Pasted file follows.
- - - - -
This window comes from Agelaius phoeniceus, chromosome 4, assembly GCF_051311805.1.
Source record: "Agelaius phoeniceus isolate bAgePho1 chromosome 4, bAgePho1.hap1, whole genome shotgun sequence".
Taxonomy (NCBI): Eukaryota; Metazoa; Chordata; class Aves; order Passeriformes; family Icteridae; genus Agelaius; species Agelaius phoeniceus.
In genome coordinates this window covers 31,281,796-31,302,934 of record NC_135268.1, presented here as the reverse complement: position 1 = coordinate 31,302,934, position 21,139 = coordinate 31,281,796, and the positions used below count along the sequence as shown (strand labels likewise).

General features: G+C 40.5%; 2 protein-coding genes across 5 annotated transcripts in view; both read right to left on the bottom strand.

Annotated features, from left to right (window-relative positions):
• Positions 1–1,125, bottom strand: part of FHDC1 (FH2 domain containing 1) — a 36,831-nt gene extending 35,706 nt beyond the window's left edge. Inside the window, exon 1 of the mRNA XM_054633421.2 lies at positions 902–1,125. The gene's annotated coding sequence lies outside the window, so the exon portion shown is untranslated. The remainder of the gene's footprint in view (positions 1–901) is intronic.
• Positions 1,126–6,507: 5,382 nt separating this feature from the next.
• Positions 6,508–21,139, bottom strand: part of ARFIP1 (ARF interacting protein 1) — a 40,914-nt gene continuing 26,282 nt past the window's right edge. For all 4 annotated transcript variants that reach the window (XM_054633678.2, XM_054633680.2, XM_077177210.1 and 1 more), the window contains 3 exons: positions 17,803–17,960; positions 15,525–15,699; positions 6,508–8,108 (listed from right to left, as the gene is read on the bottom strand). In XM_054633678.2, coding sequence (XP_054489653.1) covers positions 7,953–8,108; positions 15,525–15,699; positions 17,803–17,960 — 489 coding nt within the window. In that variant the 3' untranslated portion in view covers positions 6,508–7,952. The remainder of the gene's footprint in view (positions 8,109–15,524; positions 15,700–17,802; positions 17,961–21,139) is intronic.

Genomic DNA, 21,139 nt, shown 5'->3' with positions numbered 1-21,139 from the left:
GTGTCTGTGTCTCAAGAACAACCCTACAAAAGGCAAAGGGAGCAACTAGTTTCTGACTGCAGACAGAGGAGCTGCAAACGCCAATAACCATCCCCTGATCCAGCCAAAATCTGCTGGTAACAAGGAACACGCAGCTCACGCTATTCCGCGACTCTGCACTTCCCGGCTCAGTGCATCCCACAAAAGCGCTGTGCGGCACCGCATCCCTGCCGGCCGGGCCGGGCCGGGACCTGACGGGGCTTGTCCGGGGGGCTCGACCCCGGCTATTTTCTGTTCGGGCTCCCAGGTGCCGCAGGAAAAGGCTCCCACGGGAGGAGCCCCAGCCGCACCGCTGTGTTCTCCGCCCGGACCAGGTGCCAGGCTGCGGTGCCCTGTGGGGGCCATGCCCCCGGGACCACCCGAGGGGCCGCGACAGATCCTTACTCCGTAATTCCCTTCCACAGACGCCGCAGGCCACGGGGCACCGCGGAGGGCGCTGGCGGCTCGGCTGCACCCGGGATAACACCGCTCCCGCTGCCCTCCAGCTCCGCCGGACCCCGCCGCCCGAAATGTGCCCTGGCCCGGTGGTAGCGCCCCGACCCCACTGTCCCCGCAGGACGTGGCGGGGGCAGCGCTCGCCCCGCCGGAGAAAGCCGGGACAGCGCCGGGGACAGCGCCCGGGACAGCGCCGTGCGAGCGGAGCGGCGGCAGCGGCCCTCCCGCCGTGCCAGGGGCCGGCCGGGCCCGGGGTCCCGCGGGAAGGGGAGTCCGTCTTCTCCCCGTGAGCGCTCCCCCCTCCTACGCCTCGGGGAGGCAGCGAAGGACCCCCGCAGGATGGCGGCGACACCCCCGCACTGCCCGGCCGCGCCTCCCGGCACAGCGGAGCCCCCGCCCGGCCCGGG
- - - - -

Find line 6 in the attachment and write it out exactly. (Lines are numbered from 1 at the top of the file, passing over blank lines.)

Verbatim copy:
Annotated features, from left to right (window-relative positions):